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Net Neutrality Freakout: Wall Street Popping Prozac, GOP Furious, Big ISPs, Allies Shocked and Appalled

President Barack Obama’s strong commitment to robust Net Neutrality protections for the Internet has created a nightmare scenario for Net Neutrality opponents who can no longer count on an ex-telecom industry lobbyist now in charge at the Federal Communications Commission to take care of their business interests with watered down, damage-controlled, net-protection-in-name-only.

The attacks on President Obama’s convictions began almost immediately after his video was published on whitehouse.gov with Sen. Ted Cruz’s declaration that Net Neutrality was Obamacare for the Internet, a statement that may have played well with his Texas tea party base, but was quickly parodied on social media:

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Hal Singer from the ironically named Progressive Policy Institute opined that President Obama’s decision to declare real Net Neutrality would likely lead to the new majority of Republicans to completely defund the agency in retaliation. PPI is strongly opposed to Net Neutrality and many other consumer protection measures and represents the interests of the George W. Bush wing of the Democratic Party, which consists of about six people (and Harold Ford, Jr. probably wishes he was one of them.)

net neutrality fee“We are stunned,” Michael Powell, a former FCC chairman who is now president of the National Cable & Telecommunications Association, said in an e-mail to Bloomberg reporters. After six years of supine oversight of giant telecommunications companies from former FCC chairman Julius “Data caps are innovative” Genachowski and the installation of an ex cable and wireless industry lobbyist as chief regulator of the country’s telecommunications industry, AT&T, Verizon and Comcast have faced few challenges to their regulatory wish lists.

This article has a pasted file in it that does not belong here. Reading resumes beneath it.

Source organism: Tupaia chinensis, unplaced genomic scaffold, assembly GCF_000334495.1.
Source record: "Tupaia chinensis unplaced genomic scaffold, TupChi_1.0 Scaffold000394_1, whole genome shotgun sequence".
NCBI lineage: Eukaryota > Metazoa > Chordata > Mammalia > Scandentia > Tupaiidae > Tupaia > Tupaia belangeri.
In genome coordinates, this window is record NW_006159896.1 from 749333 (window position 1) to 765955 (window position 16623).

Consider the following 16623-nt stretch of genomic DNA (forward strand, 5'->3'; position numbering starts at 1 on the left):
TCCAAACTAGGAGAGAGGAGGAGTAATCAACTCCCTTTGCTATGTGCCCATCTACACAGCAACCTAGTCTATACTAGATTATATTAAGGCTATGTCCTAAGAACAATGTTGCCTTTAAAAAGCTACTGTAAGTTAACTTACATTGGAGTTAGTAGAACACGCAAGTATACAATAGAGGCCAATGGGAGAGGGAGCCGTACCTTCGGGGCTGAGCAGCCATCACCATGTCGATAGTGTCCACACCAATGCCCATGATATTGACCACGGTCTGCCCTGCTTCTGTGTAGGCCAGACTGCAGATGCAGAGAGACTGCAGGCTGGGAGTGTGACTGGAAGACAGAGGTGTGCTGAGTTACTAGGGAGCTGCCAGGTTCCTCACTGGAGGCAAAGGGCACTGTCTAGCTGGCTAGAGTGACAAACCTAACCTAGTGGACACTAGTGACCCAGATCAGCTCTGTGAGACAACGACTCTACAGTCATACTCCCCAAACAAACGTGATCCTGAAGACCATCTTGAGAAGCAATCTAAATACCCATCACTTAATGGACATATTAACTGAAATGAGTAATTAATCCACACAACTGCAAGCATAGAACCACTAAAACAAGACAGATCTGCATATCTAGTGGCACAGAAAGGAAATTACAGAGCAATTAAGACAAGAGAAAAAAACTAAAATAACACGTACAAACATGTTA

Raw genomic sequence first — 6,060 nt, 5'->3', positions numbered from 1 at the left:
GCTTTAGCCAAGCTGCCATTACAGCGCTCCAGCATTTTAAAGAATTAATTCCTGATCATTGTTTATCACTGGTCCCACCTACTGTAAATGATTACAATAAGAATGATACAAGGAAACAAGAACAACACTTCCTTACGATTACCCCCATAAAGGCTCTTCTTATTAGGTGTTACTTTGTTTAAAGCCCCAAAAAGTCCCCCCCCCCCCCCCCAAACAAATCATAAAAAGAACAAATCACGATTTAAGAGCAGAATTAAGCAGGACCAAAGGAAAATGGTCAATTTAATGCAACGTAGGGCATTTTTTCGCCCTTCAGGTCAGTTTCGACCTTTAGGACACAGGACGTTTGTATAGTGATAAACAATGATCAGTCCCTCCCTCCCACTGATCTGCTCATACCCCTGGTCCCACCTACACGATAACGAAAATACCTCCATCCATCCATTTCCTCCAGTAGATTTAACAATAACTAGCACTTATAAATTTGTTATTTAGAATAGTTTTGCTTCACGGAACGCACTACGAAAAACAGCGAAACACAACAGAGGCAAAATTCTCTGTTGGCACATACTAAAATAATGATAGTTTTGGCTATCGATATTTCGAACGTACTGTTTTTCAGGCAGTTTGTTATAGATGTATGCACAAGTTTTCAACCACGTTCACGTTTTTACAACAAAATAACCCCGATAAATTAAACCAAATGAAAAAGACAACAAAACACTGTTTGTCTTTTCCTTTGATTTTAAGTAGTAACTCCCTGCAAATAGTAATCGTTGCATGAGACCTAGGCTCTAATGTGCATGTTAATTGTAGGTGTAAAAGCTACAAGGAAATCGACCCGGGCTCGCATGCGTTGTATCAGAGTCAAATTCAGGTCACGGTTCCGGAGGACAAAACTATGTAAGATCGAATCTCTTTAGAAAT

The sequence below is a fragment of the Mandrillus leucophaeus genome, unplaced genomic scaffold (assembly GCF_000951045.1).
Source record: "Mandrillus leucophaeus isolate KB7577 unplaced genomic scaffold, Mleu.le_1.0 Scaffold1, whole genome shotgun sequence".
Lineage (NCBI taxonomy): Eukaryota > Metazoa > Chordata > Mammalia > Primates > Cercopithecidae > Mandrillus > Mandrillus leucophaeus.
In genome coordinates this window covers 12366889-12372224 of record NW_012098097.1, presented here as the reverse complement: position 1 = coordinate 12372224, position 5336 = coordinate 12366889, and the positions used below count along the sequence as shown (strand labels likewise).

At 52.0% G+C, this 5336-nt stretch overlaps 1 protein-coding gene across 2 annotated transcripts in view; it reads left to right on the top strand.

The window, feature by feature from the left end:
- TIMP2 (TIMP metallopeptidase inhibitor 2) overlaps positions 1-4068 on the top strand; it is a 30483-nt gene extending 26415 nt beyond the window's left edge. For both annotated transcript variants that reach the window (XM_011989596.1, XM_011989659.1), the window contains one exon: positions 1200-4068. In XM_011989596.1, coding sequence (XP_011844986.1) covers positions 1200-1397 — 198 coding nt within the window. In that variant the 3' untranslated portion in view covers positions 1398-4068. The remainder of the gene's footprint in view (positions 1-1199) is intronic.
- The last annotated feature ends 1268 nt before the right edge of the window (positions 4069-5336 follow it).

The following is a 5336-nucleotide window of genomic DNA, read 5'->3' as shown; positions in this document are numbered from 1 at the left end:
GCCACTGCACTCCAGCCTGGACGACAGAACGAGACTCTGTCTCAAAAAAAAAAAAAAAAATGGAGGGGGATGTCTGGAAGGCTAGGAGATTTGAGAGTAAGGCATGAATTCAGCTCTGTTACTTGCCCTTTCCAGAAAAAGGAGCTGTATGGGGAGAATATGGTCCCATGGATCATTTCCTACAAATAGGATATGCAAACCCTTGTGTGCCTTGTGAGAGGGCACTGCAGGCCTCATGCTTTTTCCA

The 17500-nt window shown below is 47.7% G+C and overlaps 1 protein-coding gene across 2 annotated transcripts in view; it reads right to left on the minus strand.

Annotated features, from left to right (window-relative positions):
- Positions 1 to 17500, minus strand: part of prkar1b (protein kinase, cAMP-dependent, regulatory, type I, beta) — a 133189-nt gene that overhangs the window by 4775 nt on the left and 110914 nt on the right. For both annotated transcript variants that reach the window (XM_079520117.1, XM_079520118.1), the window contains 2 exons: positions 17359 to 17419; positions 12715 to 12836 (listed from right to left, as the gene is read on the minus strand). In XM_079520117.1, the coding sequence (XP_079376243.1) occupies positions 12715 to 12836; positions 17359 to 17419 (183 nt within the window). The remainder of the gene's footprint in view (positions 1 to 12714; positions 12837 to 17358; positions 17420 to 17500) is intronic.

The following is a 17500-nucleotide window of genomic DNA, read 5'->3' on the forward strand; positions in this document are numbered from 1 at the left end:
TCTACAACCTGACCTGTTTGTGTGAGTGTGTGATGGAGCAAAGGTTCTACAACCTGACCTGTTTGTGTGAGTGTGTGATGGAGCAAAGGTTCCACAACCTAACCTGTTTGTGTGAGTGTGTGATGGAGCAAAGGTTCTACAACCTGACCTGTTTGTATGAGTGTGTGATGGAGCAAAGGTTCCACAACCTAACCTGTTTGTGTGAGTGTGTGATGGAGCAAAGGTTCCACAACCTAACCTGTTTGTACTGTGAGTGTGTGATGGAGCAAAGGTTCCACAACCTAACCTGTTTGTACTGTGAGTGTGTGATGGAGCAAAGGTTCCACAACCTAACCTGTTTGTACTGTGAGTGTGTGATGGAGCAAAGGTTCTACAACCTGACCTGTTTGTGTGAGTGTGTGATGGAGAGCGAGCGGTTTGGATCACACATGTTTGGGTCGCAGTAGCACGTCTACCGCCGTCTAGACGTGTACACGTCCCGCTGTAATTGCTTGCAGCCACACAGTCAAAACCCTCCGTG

The Washington Post “Innovations” editorial page proved once again the Post is now the leading publication neocons and pro-business conservatives keep hidden under their mattresses next to the Wall Street Journal for those private moments. WaPo devoted news space to a hack editorial from Larry Downes, who turned up in Congress earlier this summer to cheerlead the merger of AT&T and DirecTV and has vociferously opposed Net Neutrality since at least 2011.

In his generally fact-challenged piece, Downes proclaims the Obama Administration was seeking nothing less than to saddle the Internet with oppressive outdated regulations written in 1934, that the courts threw out earlier hybrid/compromise Net Neutrality regulations simply because they lacked the words “commercially unreasonable,”  and that implementing Net Neutrality would destroy investment in the world’s leading cable, mobile, and fiber networks.

Downes does not get out much, because other countries as diverse as South Korea, Lithuania, Bulgaria, Japan and Singapore have long since passed the United States, with much of Europe poised to follow their lead. Some of them even enforce Net Neutrality and the sky failed to collapse as a result. Broadband life is good in Bucharest.

Nothing about the Obama Administration’s proposal for Net Neutrality would do anything beyond preserving the Internet as we know and love it and judges told the FCC’s attorneys they had no authority to impose Net Neutrality under the freak flawed framework established by Michael Powell, former FCC chairman-turned cable industry lobbyist.

Downes also laims he is shocked, shocked I tell you to discover the FCC isn’t immune to political pressure from the White House and other Beltway forces. Except he is one of those Beltway forces.

The Post was content disclosing that Downes was simply a co-author of “Big Bang Disruption:  Strategy in the Age of Devastating Innovation” (Portfolio 2014) and the project director at the harmless-sounding Georgetown Center for Business and Public Policy.

If you suspected Downes was just a tad closer to the industry he often advocates for than the newspaper was letting on, you would be right.

net neutrality comicIn fact, Downes is a “fellow” at the Bell Mason Group, a corporate advisory firm “passionate about partnering with forward-thinking corporate venturing and innovation executives, […] helping clients build risk-reduced, impactful programs and overcome corporate antibodies and obstacles [and deliver] measurable value.”

Net Neutrality is an example of one of those “risky corporate obstacles” to total monopoly control that could deliver Big Telecom companies “measurable value.” Among Downes’ past clients is a tiny phone company named AT&T, but you wouldn’t know it from Bell Mason’s well-scrubbed website. Too bad for them archive.org took a snapshot of an earlier version of his bio, revealing his less-than-arm’s-length relationship with AT&T.

None of this is apparently pertinent to the editors of the Washington Post. Disclosing Downes’ co-authorship of a far-less germane book one critic called a “big bang disappointment” was more than enough.